With just a few days left at the residency, two other writers and I organized a reading of our work. I hadn’t written anything about my father except the few lines that still appear in “Hott Lipps.” Once I committed to a date and time to read, I abandoned my original proposal and hunkered down to wrangle “Hott Lipps” into something readable. Two of the audience members, both gay, both painters, laughed during my reading, and this gave me great joy. I felt and feel powerful and brave, then and now, because of surviving the loneliness of my younger life and because of my Queerness. I wanted to portray the danger I was in as a young person pretending to be an adult, presenting myself on the CB as a gender I wasn’t assigned at birth. But that danger wasn’t the whole story. I also love dark humor, and wanted to infuse the essay with what I consider a type of Queer sensibility, where elements of horror, absurdity, comedy, beauty, and tragedy all share space.

Afterward, Christian, one of the gay painters, came up to me and said he appreciated the piece’s campiness. I felt like I’d struck gold.

Writing, for me, isn’t cathartic. It doesn’t help me purge emotion, but it does help me use it. Writing adds meaning and dimension to my life and helps me feel in control by allowing me to impose narrative order on my experience. Writing this piece, I learned a lot about myself as a person and writer. I realized that I need community. Hott Lipps has remained alive inside me. Until I heard others’ CB stories, I’d forgotten about her and how I’d invented her as a way to connect with others when I had little other means to do so.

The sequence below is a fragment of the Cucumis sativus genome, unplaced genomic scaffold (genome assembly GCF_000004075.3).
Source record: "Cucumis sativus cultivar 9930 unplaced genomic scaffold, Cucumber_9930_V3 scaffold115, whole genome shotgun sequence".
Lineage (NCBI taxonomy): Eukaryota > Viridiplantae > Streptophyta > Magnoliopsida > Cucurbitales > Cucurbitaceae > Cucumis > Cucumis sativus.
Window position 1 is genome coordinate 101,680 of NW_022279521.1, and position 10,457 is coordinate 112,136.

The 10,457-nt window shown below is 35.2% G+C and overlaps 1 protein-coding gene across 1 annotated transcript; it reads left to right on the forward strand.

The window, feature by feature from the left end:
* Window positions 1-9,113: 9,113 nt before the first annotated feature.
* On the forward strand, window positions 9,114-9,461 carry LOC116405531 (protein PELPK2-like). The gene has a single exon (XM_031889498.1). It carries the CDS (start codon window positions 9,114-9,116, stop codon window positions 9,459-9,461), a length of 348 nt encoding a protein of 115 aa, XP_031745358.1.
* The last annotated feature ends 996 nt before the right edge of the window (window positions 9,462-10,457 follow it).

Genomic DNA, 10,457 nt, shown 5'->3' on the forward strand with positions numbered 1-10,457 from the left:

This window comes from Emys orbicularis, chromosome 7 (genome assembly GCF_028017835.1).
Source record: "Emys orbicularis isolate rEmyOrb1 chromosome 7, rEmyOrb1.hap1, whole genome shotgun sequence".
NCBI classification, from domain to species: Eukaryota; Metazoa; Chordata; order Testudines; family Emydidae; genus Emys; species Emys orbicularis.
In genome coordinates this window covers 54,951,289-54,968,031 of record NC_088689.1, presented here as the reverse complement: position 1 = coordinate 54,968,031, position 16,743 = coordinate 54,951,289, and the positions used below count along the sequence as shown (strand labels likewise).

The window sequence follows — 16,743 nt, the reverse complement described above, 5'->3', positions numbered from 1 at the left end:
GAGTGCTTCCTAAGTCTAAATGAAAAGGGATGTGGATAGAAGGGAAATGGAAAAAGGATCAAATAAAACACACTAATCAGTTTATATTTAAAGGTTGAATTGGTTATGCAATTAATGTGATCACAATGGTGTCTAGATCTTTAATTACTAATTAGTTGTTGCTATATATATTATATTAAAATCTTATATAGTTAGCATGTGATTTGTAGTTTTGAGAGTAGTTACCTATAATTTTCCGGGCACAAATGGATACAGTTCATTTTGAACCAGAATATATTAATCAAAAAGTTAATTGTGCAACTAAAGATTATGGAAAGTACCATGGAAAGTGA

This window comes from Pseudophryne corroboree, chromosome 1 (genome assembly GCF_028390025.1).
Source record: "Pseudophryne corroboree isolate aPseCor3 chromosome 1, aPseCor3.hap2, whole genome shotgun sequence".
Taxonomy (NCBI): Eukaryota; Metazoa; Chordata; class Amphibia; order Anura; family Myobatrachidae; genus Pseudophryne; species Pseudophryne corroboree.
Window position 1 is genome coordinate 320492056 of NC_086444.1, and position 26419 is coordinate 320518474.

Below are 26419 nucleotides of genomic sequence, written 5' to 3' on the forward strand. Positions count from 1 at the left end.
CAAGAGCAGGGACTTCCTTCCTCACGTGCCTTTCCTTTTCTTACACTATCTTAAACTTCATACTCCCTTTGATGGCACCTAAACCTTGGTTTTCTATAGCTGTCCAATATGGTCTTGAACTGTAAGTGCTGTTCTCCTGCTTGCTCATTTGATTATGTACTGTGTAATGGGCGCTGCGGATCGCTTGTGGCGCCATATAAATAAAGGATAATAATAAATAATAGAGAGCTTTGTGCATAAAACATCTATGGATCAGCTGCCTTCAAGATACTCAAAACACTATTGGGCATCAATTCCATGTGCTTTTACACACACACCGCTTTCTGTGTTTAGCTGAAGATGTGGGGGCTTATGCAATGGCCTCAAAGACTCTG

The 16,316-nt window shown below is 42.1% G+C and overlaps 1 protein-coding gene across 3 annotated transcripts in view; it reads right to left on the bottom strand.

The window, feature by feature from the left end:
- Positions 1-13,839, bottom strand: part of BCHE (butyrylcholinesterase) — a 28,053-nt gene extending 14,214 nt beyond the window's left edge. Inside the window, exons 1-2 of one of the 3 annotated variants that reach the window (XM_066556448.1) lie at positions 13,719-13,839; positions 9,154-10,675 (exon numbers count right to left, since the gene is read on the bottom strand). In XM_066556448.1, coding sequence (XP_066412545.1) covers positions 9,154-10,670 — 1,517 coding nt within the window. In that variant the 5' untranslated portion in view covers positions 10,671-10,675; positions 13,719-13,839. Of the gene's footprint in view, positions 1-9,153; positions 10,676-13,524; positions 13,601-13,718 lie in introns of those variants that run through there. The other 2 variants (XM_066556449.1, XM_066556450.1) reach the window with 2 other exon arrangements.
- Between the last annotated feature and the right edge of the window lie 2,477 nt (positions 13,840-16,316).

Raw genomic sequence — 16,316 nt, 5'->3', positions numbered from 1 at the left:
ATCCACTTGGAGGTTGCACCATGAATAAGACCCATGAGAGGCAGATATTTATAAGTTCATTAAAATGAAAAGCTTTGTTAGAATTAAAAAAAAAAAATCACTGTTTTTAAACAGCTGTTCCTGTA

She also reminds me of the contrast between the public self and the private self. I still feel like Hott Lipps and that femme boy in a fort in the woods on the inside. Both of them live inside me as an adult, no matter how different I may look to others on the outside.

As a writer, I learned how important it is to pay attention to silence. What words, out of all that we say, make others stop? Really look at you? I believe it’s absolutely vital to listen, pay attention to cues that say, “Write about me,” even if you’d planned, even proposed, something else.


MATTHEW CLARK DAVISON is the author of the novel Doubting Thomas (Amble Press 2021). He is creator and teacher of The Lab :: Writing Classes with Matthew Clark Davison. The textbook version of The Lab, coauthored by bestselling writer Alice LaPlante, will be published by W. W. Norton. His prose has been published in BOMB, Literary Hub, Lambda Literary ReviewThe Advocate, Exquisite PandemicGuernica, The Atlantic Monthly, Lumina Journal, and others. Matthew is a member of The Writers Grotto and serves on the board of Foglifter Journal and Press. Find him on Instagram at @matthewclarkdavison.